• From a governance perspective, we can support business workflows that decide when models get pushed to production and allow for ongoing model monitoring to, for example, make decisions as to whether the model should be retrained if we’ve identified that the predictions are no longer in line with the actuals. If you have auditing requirements, you may need to explain how you produced a particular result for a customer. To do this, you would need to be able to track the specific version of the model that was run at a given time and what data was used for it to be able to reproduce the result.
  • If we detect a bug in an existing model, we can mark that version as “should not be used” and publish a new version of the model with the fix. By notifying all of the consumers of the buggy model, they can transition to using the fixed version of the model.

In the absence of these steps, we run the risk that model maintenance becomes a challenging process of trying to understand the intentions of the original developer, models deployed to production which no longer match those in development producing incorrect results, and disrupting downstream consumers when an existing model is updated.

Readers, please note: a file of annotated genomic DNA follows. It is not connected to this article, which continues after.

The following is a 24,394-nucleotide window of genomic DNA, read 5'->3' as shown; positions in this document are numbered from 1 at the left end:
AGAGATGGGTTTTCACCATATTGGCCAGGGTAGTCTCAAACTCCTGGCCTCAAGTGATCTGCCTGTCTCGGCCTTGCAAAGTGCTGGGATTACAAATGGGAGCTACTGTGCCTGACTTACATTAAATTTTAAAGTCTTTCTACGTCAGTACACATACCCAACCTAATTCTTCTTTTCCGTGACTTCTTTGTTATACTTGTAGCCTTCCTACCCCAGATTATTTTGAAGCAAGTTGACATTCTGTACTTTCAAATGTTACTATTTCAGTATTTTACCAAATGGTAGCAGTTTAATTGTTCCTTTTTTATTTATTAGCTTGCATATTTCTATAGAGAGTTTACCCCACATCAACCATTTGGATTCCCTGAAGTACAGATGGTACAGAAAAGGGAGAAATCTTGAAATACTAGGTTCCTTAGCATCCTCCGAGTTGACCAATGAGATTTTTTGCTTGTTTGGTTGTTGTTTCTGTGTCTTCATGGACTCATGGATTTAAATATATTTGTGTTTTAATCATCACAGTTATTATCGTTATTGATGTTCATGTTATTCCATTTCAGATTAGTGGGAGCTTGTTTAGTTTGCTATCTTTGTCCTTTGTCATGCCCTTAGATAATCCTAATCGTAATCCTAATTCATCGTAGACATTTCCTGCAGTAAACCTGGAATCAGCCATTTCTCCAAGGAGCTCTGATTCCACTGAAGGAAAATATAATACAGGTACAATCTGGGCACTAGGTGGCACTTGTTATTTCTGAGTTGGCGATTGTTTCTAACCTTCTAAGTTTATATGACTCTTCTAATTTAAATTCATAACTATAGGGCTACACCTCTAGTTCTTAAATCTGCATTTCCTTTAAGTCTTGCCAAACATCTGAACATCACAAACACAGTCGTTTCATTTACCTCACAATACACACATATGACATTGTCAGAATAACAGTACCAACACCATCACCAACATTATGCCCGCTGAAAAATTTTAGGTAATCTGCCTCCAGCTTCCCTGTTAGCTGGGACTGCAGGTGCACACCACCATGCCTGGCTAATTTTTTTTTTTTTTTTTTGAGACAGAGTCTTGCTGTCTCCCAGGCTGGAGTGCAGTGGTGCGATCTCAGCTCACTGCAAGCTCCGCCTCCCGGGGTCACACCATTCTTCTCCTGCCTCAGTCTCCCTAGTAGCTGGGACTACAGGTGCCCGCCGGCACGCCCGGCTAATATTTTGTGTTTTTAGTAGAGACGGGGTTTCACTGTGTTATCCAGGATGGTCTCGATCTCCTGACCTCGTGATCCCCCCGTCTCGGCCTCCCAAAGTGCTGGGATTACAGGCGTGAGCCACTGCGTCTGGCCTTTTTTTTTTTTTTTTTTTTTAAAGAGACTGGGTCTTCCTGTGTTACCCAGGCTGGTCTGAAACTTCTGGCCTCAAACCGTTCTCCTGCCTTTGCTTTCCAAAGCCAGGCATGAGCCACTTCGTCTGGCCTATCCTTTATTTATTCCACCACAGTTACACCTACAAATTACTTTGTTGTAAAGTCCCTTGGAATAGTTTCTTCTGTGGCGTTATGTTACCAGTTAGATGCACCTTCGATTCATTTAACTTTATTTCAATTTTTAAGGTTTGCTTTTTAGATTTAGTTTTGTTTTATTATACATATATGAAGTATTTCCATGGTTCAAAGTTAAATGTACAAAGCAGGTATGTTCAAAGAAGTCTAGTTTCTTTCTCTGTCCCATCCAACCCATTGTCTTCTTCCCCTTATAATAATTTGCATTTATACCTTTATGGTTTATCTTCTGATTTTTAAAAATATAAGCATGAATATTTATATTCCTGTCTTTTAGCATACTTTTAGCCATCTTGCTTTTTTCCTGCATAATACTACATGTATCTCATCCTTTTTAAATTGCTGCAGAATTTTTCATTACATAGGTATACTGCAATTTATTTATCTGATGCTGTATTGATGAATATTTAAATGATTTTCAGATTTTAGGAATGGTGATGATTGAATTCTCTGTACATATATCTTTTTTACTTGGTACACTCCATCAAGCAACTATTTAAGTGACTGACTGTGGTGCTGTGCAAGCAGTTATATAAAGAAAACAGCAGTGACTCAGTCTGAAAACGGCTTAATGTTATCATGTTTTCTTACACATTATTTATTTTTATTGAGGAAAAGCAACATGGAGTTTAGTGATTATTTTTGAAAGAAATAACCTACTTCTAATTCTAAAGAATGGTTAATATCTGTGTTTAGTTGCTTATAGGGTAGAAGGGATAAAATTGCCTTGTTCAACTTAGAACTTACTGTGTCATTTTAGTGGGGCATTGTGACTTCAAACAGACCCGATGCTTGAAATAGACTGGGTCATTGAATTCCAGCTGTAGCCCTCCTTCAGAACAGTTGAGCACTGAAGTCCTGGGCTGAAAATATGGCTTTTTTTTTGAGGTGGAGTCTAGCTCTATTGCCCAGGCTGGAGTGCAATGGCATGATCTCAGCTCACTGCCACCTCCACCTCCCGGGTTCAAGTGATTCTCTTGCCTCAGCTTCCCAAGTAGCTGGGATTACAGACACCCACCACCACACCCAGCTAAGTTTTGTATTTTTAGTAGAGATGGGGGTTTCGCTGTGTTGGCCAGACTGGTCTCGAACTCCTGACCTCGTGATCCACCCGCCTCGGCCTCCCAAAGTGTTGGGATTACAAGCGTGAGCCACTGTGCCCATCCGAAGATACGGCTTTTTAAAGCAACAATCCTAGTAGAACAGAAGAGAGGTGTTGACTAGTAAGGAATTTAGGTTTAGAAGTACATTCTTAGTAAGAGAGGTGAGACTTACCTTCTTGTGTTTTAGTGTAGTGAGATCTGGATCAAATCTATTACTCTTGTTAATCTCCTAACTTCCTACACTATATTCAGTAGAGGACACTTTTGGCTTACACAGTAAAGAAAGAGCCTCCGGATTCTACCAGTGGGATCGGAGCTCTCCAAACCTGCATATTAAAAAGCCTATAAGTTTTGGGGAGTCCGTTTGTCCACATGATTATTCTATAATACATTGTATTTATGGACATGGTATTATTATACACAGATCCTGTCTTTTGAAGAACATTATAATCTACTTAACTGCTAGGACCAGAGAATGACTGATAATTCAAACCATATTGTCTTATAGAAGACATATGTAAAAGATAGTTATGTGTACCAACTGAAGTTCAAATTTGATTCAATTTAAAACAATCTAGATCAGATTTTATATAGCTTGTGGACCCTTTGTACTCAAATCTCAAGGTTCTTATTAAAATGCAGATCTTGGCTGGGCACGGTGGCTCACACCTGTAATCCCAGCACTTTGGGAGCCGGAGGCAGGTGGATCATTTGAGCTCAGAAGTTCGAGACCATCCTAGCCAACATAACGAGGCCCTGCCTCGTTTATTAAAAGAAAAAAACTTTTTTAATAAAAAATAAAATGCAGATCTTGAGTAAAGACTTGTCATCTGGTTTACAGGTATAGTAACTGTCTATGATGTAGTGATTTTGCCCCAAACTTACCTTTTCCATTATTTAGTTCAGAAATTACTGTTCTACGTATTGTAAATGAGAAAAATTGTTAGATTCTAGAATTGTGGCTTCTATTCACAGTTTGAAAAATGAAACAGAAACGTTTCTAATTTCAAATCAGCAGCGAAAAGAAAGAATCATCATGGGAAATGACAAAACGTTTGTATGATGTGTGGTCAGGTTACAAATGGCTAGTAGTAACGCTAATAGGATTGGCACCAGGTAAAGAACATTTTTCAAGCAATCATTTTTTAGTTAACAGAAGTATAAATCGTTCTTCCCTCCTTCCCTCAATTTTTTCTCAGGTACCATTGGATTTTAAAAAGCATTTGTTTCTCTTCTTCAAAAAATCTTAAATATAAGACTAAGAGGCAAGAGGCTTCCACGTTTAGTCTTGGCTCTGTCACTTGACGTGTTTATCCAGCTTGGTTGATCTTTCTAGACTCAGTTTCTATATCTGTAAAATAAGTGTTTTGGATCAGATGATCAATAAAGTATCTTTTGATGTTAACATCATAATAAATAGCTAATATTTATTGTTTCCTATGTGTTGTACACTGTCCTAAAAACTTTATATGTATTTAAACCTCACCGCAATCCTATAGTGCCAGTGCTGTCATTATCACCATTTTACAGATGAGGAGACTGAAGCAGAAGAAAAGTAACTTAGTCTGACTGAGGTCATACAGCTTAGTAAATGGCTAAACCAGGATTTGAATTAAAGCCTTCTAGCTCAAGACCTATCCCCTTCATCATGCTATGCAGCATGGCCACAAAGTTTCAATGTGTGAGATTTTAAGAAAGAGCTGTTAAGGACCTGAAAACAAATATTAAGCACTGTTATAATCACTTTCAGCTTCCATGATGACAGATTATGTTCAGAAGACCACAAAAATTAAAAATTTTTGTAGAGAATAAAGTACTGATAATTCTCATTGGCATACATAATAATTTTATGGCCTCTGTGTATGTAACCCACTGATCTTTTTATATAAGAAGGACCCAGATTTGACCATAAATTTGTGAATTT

Model deployment

 
Once a model has been approved for deployment, we need to go through steps to ensure the model can be deployed. There should be tests in place to verify correctness, the pipeline of extracting raw data, feature generation, and model scoring should be analyzed to make sure that model execution can run automatically, will expose results in the way needed by consumers, and meets the performance requirements defined by the business. Also ensure that model execution is monitored in case of errors or if a model has gone stale and is no longer producing accurate results.

Prior to deployment, we want to ensure that we test the following:

  • Whether the model deployed matches the expectations of the original model developer. By using a test input set identified during development which produces validated results, we can verify that the code being deployed is matching what was expected during development. We illustrated the need for this in a previous blog post.
  • Whether the model being deployed is robust to a variety of different inputs, testing extremes of those outputs and potentially missing values due to data quality issues. The model should have controls in place to prevent these inputs from crashing the model and, in effect, affecting its downstream consumers.

We minimize the risk that the model deployed matches the model developed by 1) running tests prior to deploying the model to production, and 2) capturing the environment specifics such as specific language versions and library dependencies for the model (e.g. a Python requirements.txt file).